A vegan Thanksgiving

(Photo by Janet Holmes)

(Photo by Janet Holmes)

Local vegans at the Catskill Animal Sanctuary pay homage to living turkeys via photography, “adopting” them with sponsorship, and cooking über-festive dishes for the Thanksgiving groaning board that contain no animal products whatsoever. In a variety of ways, these folks are going well beyond merely keeping the bird out of the oven at holiday time.

“More than 45 million turkeys are slaughtered each year,” said Michelle Alvarez, outreach manager for the sanctuary. “You can practice compassionate traditions that minimize animal suffering and still enjoy the holiday and loved ones.”

“Every animal is a soul, and has a personality and a right to live,” says Nikki Rowell. “They all have different and specific personalities, just like us. And if we all became conscious about the connection between the loving souls that we’ve gotten to know and the food that’s on our plates, I really believe that people would make different choices.”


Like the others we interviewed, Rowell is a volunteer at Sanctuary. She loves to share the stories of animals and their unique personalities, like Declan, a resident turkey that coos along with live ukulele music and is utterly devoted to his lady love, Daisy, with whom he shares a chalet at the sanctuary. “It’s one of the many love stories on the farm,” she says.

Rowell is sponsoring a turkey this year through the sanctuary and plans to do it every year hence. She has successfully encouraged her family and friends to do so as well.

In addition to volunteering at the sanctuary, Janet Holmes also cares for avian creatures at the Wild Bird Fund, a wildlife rehabilitation center in New York City. The avid photographer has taken many personality-capturing shots of turkeys. This year she plans to cook a vegan feast for her Thanksgiving table.  She’ll be preparing roasted tomato-fennel soup, peppers stuffed with barley, mushrooms and pine nuts, and an apple crumble.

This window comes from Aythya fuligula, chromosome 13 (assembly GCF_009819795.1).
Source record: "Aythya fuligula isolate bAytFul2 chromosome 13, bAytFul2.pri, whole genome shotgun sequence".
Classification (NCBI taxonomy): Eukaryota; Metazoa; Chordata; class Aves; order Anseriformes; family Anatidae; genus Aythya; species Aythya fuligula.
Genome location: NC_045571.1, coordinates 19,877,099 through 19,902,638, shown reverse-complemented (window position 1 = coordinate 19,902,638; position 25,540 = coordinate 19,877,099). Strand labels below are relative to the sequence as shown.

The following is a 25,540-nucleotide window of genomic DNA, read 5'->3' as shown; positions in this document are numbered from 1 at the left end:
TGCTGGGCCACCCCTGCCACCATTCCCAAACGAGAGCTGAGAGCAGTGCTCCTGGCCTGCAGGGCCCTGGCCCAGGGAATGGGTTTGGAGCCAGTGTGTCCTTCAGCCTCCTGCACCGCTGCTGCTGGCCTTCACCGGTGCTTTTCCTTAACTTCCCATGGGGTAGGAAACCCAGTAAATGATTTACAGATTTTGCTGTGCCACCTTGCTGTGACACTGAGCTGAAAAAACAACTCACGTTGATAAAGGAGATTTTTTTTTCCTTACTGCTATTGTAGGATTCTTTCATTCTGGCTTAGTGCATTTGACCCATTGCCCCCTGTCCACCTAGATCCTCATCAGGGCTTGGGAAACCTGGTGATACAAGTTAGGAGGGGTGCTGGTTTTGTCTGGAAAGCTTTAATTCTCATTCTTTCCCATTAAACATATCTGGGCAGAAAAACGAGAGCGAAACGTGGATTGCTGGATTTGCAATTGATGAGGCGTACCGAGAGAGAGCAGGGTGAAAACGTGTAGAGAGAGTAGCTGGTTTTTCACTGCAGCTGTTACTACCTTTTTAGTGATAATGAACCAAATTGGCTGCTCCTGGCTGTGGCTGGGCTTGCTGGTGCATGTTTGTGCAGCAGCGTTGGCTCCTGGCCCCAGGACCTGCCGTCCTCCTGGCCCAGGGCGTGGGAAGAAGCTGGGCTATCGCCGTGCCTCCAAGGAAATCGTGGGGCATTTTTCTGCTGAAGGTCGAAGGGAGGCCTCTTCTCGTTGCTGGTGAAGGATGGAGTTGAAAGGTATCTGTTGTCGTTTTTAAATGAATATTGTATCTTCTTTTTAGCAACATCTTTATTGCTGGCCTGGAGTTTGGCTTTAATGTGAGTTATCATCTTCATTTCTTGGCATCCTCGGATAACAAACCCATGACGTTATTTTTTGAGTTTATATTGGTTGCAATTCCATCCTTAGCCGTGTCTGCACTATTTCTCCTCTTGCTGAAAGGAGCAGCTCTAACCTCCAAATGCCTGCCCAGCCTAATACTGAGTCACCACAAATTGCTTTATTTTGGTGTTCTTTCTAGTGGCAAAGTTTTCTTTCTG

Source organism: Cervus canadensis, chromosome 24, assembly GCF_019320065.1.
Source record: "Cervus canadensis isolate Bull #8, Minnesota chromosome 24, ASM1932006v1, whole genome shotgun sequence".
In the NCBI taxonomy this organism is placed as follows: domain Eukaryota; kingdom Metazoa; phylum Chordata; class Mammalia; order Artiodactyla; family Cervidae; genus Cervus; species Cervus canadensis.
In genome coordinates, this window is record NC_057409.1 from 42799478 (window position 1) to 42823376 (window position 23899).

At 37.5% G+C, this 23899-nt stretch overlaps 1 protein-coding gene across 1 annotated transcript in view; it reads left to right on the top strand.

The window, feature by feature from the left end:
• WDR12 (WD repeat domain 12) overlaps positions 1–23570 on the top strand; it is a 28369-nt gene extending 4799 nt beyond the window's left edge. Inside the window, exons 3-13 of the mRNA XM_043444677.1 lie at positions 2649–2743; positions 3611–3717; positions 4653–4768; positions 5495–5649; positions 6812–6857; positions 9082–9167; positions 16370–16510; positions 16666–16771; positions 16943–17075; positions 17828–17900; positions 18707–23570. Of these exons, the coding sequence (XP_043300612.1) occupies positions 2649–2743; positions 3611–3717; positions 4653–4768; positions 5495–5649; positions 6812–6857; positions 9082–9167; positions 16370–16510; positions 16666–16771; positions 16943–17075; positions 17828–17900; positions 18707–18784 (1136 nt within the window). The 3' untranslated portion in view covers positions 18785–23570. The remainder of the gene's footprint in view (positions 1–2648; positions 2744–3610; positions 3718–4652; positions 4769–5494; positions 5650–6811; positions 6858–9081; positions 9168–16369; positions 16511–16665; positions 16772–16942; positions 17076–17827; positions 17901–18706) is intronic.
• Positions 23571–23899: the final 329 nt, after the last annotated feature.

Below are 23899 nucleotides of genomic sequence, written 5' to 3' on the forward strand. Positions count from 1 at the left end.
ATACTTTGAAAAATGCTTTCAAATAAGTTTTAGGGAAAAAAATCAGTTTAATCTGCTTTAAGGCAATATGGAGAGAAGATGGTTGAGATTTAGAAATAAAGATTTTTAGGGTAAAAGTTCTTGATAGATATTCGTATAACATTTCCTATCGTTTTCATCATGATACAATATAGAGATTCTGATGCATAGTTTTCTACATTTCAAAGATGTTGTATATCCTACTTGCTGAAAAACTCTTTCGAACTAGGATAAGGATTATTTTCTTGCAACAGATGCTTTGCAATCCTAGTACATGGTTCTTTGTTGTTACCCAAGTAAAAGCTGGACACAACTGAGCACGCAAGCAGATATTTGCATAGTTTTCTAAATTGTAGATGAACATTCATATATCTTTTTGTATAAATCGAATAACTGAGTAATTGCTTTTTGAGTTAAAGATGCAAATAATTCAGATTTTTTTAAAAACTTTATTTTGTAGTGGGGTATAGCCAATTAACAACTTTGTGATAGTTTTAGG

Barbara Wood has been inspired by cooking classes at the sanctuary. The instructor, chef Linda Soper-Kolton, creates imaginative and tasty dishes that include a roster of festive vegan entrees, sides and desserts appropriate for a celebratory feast. In the past Wood has made Soper-Kolton’s mini “eatloaves” with golden gravy, butternut squash lasagna and a roasted Brussels sprouts and cranberry salad. This year she plans to serve pumpkin pot pies, kale and quinoa salad with candied delicata squash, garlic and ginger green beans with shiitake “bacon” and sweet potato and cranberry crisp with whipped coconut cream from this year’s Thanksgiving-themed class.

Soper-Kolton says vegan Thanksgiving dinners can be so much more than “a plate full of side dishes.” As she writes on her blog, “This important holiday meal can be done compassionately and with as much flair, taste and satisfaction as a traditional meal.”

The key is enhancing holiday dishes with flavor and texture, offering rich centerpieces like her meatless meatloaves made with French lentils and brown rice or that pumpkin pot pie of a hearty fall veggie mélange under flaky vegan biscuits; “rich, creamy, comforting and a beautiful and festive main course for a vegan holiday meal,” she says. Starters from this year’s menu include baked almond cheese and artichoke & white bean pinwheel. Traditional sides only need a bit of tweaking to be vegan and are just as luscious as the originals; her mashed potatoes are made of organic russets/Idahos with skins, vegetable broth, creamy nutritional yeast and Earth Balance or olive oil, and her golden gravy for drizzling over them is completely vegan as well. For dessert she suggests the sweet potato cranberry crisp with coconut milk whipped cream that Wood is serving, her no-bake gingersnap pumpkin pie or chocolate mousse.

“It’s hard to imagine so much suffering over one meal,” says Rowell. “There are so many delicious alternatives out there.”

Turkey sponsorship has two tiers; the first at $25 includes a photo of your turkey and a .pdf of vegan Thanksgiving recipes; the second, $216, includes two photos, the recipes, a sanctuary membership and the option to visit the adopted bird. See casanctuary.org for more information or contact adoption and sponsorship coordinator Erin Murphy at (845) 336-8447 ext. 232 or erin@casanctuary.org. Soper-Kolton’s blog and recipes can be found at compassionatecuisine.org